4. In events, we spend a lot of time on risk. While not all risks can be mitigated, we do our best to have a contingency plan for as many as possible. For instance, we have umbrellas for guests in case it rains, we have an ambulance on site for large events, and we have back up speakers in case our main speakers are delayed. However, we cannot account for all risk. If the caterer burns dinner, we don’t have a back-up. As you stated, it would be too costly. I do think your three bullet points are very important. We do think through every element and try to reduce as much risk as possible

  5. When I think of entrepreneur I think of risk. While you might be able to mitigate some of the risks associated with the early stages of the company life cycle, the early stages are the most risky. At that stages there are no guaranteed customers, most of the capital is coming from the the start-up members and friends. Taking on that risk is what could eventually leads to the benefit of owning your own business.

  6. Your post brings back memories of a variety of major risks we have encountered within my company both on projects that have been “done many times before” and on new ventures (for example, entering a newer market with a new service).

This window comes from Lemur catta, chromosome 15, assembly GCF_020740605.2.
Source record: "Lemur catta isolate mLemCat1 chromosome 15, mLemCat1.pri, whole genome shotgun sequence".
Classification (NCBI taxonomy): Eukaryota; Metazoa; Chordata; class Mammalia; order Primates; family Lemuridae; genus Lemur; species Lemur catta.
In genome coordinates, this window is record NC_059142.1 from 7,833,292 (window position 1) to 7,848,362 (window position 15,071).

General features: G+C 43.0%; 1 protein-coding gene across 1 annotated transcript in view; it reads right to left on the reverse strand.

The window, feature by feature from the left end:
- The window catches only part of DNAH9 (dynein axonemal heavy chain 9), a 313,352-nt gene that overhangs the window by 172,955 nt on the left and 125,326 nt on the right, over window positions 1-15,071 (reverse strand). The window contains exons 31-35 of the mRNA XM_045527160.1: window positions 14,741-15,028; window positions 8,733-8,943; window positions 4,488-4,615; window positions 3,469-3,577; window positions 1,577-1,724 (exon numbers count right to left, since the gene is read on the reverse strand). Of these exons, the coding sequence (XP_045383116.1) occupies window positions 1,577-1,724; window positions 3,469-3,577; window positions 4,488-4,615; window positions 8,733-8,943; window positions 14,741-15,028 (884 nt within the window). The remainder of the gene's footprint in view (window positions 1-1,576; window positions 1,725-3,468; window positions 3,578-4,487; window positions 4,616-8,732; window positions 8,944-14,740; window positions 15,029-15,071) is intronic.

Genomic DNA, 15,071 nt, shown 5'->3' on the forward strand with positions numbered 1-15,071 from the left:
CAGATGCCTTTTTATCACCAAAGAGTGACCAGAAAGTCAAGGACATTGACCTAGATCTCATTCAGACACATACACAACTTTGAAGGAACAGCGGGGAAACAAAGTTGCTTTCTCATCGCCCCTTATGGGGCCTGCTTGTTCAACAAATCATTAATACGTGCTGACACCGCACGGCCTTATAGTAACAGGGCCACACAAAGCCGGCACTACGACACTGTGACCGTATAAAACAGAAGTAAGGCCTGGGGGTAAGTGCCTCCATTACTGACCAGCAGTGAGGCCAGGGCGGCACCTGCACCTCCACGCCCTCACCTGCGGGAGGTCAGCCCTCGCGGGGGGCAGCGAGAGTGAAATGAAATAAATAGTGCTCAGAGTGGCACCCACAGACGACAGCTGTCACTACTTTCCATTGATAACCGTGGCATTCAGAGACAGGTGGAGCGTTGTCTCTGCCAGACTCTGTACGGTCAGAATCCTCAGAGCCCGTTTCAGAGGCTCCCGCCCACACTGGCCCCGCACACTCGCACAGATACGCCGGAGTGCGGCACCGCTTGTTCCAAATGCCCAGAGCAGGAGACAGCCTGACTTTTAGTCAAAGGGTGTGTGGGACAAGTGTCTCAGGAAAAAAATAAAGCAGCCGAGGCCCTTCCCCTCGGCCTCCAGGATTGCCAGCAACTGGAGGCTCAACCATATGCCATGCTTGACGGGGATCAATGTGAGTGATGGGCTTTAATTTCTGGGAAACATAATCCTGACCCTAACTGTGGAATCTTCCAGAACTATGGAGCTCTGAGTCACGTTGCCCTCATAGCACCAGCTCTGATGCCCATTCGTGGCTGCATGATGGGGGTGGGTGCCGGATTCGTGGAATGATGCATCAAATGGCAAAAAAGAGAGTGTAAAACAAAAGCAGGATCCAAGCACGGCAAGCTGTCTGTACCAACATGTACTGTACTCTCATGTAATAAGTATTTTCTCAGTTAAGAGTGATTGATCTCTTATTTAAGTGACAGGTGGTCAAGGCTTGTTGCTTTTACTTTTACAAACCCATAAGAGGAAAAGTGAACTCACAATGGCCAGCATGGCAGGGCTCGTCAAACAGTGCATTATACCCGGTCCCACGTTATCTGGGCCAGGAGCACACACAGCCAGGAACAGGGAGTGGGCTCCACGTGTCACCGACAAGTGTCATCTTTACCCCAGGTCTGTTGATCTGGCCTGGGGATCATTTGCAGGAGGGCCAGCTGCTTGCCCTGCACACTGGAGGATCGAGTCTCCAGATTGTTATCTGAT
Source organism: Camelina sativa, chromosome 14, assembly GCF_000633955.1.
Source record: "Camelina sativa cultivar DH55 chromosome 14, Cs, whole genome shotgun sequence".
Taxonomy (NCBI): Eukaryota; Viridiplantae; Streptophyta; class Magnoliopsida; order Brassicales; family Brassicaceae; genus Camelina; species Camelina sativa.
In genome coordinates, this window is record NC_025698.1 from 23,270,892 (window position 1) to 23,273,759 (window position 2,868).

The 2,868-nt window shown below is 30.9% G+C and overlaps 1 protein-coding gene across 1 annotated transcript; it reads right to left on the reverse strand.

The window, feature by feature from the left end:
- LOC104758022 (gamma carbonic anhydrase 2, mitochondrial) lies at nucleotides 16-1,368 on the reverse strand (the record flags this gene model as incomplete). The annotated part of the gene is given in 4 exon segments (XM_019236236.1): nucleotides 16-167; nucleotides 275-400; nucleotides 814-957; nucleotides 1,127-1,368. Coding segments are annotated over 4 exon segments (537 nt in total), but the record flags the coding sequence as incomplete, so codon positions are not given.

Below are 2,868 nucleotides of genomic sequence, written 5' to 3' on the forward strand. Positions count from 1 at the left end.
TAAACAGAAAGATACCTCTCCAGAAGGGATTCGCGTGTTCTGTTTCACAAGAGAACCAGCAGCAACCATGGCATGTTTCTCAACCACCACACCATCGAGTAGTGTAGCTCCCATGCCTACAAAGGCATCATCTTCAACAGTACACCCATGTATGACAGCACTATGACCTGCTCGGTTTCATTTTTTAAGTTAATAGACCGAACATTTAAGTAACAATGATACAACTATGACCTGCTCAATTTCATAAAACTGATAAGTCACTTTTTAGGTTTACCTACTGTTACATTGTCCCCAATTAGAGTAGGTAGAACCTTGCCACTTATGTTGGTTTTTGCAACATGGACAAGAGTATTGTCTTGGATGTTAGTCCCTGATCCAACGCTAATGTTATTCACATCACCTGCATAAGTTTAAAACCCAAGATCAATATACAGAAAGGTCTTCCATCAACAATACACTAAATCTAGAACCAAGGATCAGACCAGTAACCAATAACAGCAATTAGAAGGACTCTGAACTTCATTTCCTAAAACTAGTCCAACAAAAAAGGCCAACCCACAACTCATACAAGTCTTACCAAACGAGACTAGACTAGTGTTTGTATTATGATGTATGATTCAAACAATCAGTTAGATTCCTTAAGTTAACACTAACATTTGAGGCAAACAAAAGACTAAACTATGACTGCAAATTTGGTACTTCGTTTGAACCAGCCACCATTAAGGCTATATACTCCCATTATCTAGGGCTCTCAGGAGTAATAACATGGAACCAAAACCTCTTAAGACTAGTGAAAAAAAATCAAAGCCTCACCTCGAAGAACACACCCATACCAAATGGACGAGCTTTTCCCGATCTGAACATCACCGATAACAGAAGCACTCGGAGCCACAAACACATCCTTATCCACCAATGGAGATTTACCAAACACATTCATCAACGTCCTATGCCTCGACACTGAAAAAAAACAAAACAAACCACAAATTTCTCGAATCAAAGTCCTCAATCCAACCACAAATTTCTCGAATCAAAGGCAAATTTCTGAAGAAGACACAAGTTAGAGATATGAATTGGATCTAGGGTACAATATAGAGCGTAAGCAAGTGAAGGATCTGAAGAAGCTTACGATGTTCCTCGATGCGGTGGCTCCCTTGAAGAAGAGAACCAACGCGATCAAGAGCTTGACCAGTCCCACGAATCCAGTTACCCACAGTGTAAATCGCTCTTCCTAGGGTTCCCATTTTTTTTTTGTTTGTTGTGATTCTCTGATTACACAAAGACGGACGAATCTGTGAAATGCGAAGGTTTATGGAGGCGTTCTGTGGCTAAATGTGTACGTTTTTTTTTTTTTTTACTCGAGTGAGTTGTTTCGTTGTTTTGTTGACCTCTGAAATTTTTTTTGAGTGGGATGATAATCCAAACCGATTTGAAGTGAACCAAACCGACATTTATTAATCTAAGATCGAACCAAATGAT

Although we are a mature company in the HR Outsourcing space, I was involved in a project which felt very much like a start-up: we were looking to capitalize on an opportunity that may have been well positioned for our capabilities — the State Health Care Exchanges based on the Obama health care legislation. Since we administer benefits for small, mid-size and large clients, and have well-established relationships with health plan carriers like Blue Cross, Aetna, and others, this was something our leadership team wanted to at least tackle. They formed a small team who worked closely together to “pilot” and sell the idea to prospective clients (i.e., states) who were interested. Ultimately, the management of risk occurred in these ways:

    * Address risk early and often – risk was addressed early on by committing few resources to this matter, and putting the most passionate and best sales people at the forefront of it all to test the market

    * Monitoring relevant metrics – we closely monitored the metric which mattered the most: how many clients have we ‘sold’ these services to.

    * Continual learning and acceptance of failure – we continuously learned from sales debriefs (from client feedback), and looked to apply those learnings as we responded to the next RFP. We knew we’d fail and lose many of the sales chases, but were focused on learning as much as possible what didn’t work.

    In the end, this market opportunity wasn’t the right one for our capabilities, so this small team was discontinued. The risk was managed by committing limited resources and the right amount of time to confirm if this new service offering was viable or not. Despite the fact it wasn’t viable, the people involved in this project learned a lot from it, and took these learnings to their day to day work in our Corporate Exchanges business unit.